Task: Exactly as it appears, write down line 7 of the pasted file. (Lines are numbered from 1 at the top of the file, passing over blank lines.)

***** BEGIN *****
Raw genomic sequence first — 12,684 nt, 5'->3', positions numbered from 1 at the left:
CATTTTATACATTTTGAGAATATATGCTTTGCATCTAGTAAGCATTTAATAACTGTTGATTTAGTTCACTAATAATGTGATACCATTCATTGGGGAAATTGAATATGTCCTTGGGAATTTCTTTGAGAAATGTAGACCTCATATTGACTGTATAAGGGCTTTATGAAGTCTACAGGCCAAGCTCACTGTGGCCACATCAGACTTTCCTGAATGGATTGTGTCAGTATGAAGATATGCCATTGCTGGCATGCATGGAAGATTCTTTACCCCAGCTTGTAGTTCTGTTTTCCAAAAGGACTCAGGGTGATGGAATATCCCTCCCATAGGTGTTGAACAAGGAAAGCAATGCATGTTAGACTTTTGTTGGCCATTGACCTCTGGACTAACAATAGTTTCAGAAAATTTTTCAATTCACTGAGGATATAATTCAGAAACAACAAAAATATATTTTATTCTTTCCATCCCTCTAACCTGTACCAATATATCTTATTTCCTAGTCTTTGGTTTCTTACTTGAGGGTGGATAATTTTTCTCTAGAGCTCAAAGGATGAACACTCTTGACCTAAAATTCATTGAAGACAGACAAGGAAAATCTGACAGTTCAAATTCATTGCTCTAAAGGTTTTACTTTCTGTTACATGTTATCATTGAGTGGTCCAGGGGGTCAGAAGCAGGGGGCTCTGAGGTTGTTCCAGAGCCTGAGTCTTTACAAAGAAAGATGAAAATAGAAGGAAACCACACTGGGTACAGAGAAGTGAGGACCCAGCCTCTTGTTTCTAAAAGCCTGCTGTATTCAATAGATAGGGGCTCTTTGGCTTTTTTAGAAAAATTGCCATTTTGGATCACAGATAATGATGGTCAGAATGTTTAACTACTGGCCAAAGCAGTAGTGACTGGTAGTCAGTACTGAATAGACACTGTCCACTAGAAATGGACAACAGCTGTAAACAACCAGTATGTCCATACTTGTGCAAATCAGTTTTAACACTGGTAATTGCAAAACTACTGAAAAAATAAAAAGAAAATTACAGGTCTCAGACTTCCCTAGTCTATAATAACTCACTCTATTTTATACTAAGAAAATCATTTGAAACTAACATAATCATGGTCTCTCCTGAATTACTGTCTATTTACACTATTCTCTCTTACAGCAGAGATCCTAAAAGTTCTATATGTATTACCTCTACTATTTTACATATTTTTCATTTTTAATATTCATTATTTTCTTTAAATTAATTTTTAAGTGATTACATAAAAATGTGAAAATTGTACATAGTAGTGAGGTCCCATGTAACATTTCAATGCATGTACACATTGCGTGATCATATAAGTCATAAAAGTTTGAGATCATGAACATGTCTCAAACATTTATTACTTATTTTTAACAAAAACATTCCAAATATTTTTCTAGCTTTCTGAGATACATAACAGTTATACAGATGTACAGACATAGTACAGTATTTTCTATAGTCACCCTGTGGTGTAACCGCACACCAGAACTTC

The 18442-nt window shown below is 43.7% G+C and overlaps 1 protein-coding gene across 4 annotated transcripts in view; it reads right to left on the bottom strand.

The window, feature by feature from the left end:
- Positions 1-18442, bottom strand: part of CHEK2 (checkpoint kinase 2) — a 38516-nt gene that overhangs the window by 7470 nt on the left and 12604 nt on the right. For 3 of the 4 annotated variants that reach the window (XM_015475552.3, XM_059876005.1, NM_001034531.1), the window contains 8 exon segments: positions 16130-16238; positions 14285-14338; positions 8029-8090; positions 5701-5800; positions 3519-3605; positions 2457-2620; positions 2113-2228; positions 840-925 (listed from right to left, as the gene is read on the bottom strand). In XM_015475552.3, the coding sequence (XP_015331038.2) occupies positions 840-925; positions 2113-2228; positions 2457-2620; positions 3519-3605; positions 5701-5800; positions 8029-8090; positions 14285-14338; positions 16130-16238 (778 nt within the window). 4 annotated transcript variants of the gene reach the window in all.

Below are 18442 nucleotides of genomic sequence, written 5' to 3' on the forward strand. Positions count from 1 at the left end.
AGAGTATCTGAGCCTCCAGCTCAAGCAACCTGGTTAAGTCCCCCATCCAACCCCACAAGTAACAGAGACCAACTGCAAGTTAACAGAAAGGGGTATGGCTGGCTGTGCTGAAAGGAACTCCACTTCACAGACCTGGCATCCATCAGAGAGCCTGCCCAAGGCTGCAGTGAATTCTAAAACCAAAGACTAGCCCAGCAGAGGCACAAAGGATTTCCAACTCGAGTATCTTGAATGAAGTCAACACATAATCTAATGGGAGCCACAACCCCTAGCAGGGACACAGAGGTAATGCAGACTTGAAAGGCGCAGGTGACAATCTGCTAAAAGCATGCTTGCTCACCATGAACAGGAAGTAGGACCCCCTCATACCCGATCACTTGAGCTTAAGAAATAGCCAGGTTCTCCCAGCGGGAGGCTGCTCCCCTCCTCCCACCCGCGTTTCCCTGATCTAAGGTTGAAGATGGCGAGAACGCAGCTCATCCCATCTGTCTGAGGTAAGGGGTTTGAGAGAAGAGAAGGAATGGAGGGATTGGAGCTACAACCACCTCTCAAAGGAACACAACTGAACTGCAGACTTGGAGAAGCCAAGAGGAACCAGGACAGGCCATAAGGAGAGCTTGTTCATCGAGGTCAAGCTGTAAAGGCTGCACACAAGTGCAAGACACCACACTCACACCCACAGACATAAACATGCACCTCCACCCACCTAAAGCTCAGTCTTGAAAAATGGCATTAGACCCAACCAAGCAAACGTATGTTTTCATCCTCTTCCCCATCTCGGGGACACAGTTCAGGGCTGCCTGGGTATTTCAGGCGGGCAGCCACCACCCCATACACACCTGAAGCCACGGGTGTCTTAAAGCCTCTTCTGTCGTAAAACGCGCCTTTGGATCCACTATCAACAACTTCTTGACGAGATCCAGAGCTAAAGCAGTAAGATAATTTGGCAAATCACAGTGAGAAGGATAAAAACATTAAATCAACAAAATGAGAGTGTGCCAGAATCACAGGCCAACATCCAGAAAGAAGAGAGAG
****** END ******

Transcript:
AGAGTATCTGAGCCTCCAGCTCAAGCAACCTGGTTAAGTCCCCCATCCAACCCCACAAGTAACAGAGACCAACTGCAAGTTAACAGAAAGGGGTATGGCTGGCTGTGCTGAAAGGAACTCCACTTCACAGACCTGGCATCCATCAGAGAGCCTGCCCAAGGCTGCAGTGAATTCTAAAACCAAAGACTAGCCCAGCAGAGGCACAAAGGATTTCCAACTCGAGTATCTTGAATGAAGTCAACACATAATCTAATGGGAGCCACAACCCCTAGCAGGGACACAGAGGTAATGCAGACTTGAAAGGCGCAGGTGACAATCTGCTAAAAGCATGCTTGCTCACCATGAACAGGAAGTAGGACCCCCTCATACCCGATCACTTGAGCTTAAGAAATAGCCAGGTTCTCCCAGCGGGAGGCTGCTCCCCTCCTCCCACCCGCGTTTCCCTGATCTAAGGTTGAAGATGGCGAGAACGCAGCTCATCCCATCTGTCTGAGGTAAGGGGTTTGAGAGAAGAGAAGGAATGGAGGGATTGGAGCTACAACCACCTCTCAAAGGAACACAACTGAACTGCAGACTTGGAGAAGCCAAGAGGAACCAGGACAGGCCATAAGGAGAGCTTGTTCATCGAGGTCAAGCTGTAAAGGCTGCACACAAGTGCAAGACACCACACTCACACCCACAGACATAAACATGCACCTCCACCCACCTAAAGCTCAGTCTTGAAAAATGGCATTAGACCCAACCAAGCAAACGTATGTTTTCATCCTCTTCCCCATCTCGGGGACACAGTTCAGGGCTGCCTGGGTATTTCAGGCGGGCAGCCACCACCCCATACACACCTGAAGCCACGGGTGTCTTAAAGCCTCTTCTGTCGTAAAACGCGCCTTTGGATCCACTATCAACAACTTCTTGACGAGATCCAGAGCTAAAGCAGTAAGATAATTTGGCAAATCACAGTGAGAAGGATAAAAACATTAAATCAACAAAATGAGAGTGTGCCAGAATCACAGGCCAACATCCAGAAAGAAGAGAGAG